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Racial and Ethnic Disparities in the Pediatric Hodgkin Lymphoma Population.
Pediatr Blood Cancer 2016; 63(3):428-35PB

Abstract

BACKGROUND

Little is known about the association between race/ethnicity and survival in pediatric Hodgkin lymphoma (HL) patients. In a state-wide pediatric cohort diagnosed with HL, we assessed demographic, disease, and treatment characteristics associated with overall survival (OS). We then attempted to validate these findings and assess disease-specific survival (DSS) in a national Surveillance, Epidemiology, and End Results (SEER) cohort.

PROCEDURE

HL patients of 0.1-21 years diagnosed from 1981 to 2010 were evaluated using the Florida Cancer Data System (FCDS). Kaplan-Meier curves estimated OS from 5 to 25 years based on race/ethnicity, treatment, decade of diagnosis, and sex. Multivariate Cox proportional hazard regressions tested independent factors associated with differences in OS. These methods were replicated in the SEER with additional assessment of DSS.

RESULTS

A total of 1,778 patients were identified in the FCDS and 6,027 in the SEER. Median diagnosis age was 17 years in both cohorts. In the FCDS, Blacks had worse OS than Whites and Hispanics at 25 years (33% vs. 49.2% vs. 44.7%, respectively; P = 0.0005), and Black race was associated with inferior OS on multivariate regression (hazard ratio [HR]: 1.81, P = 0.0003). In the SEER, Blacks had inferior OS (Blacks 74.2% vs. Whites 82% vs. Hispanics 82%; P = 0.0005) and DSS (85.7% vs. 90.8% vs. 88.1%, respectively; P = 0.0002) at 25 years. Hispanic males had inferior DSS compared to White males (84.8% vs. 90.6%; P = 0.0478), and Hispanic race was a predictor for inferior DSS on multivariate analysis (HR: 1.238; P < 0.0001).

CONCLUSIONS

Racial/ethnic disparities persist in the pediatric HL population despite modern treatment; underlying causes of these disparities are complex and need further examination.

Authors+Show Affiliations

Department of Radiation Oncology, University of Miami, Miami, Florida.Department of Radiation Oncology, University of Miami, Miami, Florida.Department of Radiation Oncology, University of Miami, Miami, Florida.Department of Epidemiology and Public Health, University of Miami, Miami, Florida.Cancer Research, Sylvester Cancer Center, University of Miami, Miami, Florida.Department of Radiation Oncology, University of Miami, Miami, Florida.

Pub Type(s)

Journal Article
Research Support, Non-U.S. Gov't

Language

eng

PubMed ID

26524117

Citation

Grubb, W R., et al. "Racial and Ethnic Disparities in the Pediatric Hodgkin Lymphoma Population." Pediatric Blood & Cancer, vol. 63, no. 3, 2016, pp. 428-35.
Grubb WR, Neboori HJ, Diaz AD, et al. Racial and Ethnic Disparities in the Pediatric Hodgkin Lymphoma Population. Pediatr Blood Cancer. 2016;63(3):428-35.
Grubb, W. R., Neboori, H. J., Diaz, A. D., Li, H., Kwon, D., & Panoff, J. (2016). Racial and Ethnic Disparities in the Pediatric Hodgkin Lymphoma Population. Pediatric Blood & Cancer, 63(3), pp. 428-35. doi:10.1002/pbc.25802.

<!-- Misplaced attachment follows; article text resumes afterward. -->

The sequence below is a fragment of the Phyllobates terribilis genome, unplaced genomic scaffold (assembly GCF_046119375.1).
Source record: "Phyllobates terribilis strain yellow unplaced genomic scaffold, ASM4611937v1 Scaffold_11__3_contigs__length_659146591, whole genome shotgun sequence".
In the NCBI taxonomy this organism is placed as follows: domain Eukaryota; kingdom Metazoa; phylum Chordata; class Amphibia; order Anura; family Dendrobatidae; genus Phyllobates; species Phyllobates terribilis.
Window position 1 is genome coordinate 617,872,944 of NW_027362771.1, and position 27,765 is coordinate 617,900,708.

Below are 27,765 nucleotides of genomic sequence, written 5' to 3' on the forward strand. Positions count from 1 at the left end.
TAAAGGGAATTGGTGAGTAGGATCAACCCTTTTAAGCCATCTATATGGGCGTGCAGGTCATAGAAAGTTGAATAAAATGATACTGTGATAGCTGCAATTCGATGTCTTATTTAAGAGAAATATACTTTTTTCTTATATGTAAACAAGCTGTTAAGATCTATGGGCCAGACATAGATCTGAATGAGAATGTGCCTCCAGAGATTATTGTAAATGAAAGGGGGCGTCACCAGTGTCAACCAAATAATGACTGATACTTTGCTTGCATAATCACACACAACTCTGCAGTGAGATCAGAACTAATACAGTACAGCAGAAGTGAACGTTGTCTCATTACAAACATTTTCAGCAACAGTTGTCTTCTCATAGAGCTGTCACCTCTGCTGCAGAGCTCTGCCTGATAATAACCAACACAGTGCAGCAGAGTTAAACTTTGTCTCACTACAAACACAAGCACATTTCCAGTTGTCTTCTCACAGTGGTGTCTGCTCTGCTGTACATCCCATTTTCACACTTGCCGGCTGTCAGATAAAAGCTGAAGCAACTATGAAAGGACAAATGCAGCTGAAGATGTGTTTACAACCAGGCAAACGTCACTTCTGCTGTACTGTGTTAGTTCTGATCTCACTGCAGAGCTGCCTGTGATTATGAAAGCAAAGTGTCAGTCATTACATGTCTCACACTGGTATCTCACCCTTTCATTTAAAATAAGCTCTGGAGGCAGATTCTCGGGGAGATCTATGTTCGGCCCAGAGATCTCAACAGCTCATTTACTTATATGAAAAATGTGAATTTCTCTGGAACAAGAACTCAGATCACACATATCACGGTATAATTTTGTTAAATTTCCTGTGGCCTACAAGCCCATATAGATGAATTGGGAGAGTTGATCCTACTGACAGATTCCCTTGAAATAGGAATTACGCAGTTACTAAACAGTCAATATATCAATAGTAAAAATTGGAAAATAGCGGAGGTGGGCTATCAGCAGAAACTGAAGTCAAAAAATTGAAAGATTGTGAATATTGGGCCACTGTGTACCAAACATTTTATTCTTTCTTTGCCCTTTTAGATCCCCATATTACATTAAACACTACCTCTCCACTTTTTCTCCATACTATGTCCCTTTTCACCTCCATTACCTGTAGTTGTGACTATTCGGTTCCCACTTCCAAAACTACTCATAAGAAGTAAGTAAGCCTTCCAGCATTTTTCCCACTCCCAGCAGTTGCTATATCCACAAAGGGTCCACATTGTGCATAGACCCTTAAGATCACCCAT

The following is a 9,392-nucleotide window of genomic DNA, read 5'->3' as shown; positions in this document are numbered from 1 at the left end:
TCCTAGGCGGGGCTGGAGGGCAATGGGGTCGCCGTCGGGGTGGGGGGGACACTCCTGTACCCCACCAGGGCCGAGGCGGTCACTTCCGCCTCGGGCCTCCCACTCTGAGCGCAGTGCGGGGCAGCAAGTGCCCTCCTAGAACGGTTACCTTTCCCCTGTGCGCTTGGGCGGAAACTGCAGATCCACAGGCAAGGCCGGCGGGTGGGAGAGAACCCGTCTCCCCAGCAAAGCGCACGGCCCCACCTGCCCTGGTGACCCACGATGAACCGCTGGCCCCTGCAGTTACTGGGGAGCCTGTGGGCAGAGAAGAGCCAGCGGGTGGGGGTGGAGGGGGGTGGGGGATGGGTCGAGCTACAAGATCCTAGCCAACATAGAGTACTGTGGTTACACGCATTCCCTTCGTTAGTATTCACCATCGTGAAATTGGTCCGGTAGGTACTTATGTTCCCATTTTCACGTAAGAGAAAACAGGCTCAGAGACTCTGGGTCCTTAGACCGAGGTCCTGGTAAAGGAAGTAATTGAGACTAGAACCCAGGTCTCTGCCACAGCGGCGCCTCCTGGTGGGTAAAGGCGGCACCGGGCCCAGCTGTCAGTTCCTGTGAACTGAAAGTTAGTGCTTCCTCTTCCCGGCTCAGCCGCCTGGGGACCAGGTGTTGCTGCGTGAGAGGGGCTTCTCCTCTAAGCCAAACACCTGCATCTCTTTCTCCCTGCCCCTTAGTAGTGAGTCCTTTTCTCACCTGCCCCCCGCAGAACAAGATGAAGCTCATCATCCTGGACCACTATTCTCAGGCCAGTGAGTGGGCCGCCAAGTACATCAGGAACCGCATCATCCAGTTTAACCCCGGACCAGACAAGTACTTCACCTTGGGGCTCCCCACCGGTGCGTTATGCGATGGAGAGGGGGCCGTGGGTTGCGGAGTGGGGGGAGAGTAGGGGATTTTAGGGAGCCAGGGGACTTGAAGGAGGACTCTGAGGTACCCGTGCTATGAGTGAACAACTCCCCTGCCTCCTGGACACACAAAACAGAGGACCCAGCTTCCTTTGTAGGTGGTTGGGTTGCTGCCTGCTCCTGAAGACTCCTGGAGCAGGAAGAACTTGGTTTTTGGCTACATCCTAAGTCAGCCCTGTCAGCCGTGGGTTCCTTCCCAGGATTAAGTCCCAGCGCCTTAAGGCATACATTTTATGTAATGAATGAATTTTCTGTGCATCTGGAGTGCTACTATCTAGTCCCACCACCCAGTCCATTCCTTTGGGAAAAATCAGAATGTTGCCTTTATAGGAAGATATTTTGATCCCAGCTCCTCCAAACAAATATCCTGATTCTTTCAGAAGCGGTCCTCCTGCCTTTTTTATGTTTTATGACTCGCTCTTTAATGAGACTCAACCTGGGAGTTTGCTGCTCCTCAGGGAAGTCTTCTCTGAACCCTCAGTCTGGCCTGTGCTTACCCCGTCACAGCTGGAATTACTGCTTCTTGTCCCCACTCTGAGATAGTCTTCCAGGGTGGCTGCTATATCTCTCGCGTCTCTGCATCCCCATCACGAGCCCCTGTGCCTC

Grubb WR, et al. Racial and Ethnic Disparities in the Pediatric Hodgkin Lymphoma Population. Pediatr Blood Cancer. 2016;63(3):428-35. PubMed PMID: 26524117.
* Article titles in AMA citation format should be in sentence-case
TY - JOUR T1 - Racial and Ethnic Disparities in the Pediatric Hodgkin Lymphoma Population. AU - Grubb,W R, AU - Neboori,H J, AU - Diaz,A D, AU - Li,H, AU - Kwon,D, AU - Panoff,Joseph, Y1 - 2015/11/02/ PY - 2015/02/23/received PY - 2015/09/23/accepted PY - 2015/11/3/entrez PY - 2015/11/3/pubmed PY - 2016/6/14/medline KW - Hodgkin's lymphoma KW - SEER KW - epidemiology KW - long-term survival KW - lymphoma KW - pediatric oncology SP - 428 EP - 35 JF - Pediatric blood & cancer JO - Pediatr Blood Cancer VL - 63 IS - 3 N2 - BACKGROUND: Little is known about the association between race/ethnicity and survival in pediatric Hodgkin lymphoma (HL) patients. In a state-wide pediatric cohort diagnosed with HL, we assessed demographic, disease, and treatment characteristics associated with overall survival (OS). We then attempted to validate these findings and assess disease-specific survival (DSS) in a national Surveillance, Epidemiology, and End Results (SEER) cohort. PROCEDURE: HL patients of 0.1-21 years diagnosed from 1981 to 2010 were evaluated using the Florida Cancer Data System (FCDS). Kaplan-Meier curves estimated OS from 5 to 25 years based on race/ethnicity, treatment, decade of diagnosis, and sex. Multivariate Cox proportional hazard regressions tested independent factors associated with differences in OS. These methods were replicated in the SEER with additional assessment of DSS. RESULTS: A total of 1,778 patients were identified in the FCDS and 6,027 in the SEER. Median diagnosis age was 17 years in both cohorts. In the FCDS, Blacks had worse OS than Whites and Hispanics at 25 years (33% vs. 49.2% vs. 44.7%, respectively; P = 0.0005), and Black race was associated with inferior OS on multivariate regression (hazard ratio [HR]: 1.81, P = 0.0003). In the SEER, Blacks had inferior OS (Blacks 74.2% vs. Whites 82% vs. Hispanics 82%; P = 0.0005) and DSS (85.7% vs. 90.8% vs. 88.1%, respectively; P = 0.0002) at 25 years. Hispanic males had inferior DSS compared to White males (84.8% vs. 90.6%; P = 0.0478), and Hispanic race was a predictor for inferior DSS on multivariate analysis (HR: 1.238; P < 0.0001). CONCLUSIONS: Racial/ethnic disparities persist in the pediatric HL population despite modern treatment; underlying causes of these disparities are complex and need further examination. SN - 1545-5017 UR - https://www.unboundmedicine.com/medline/citation/26524117/Racial_and_Ethnic_Disparities_in_the_Pediatric_Hodgkin_Lymphoma_Population_ L2 - https://doi.org/10.1002/pbc.25802 DB - PRIME DP - Unbound Medicine ER -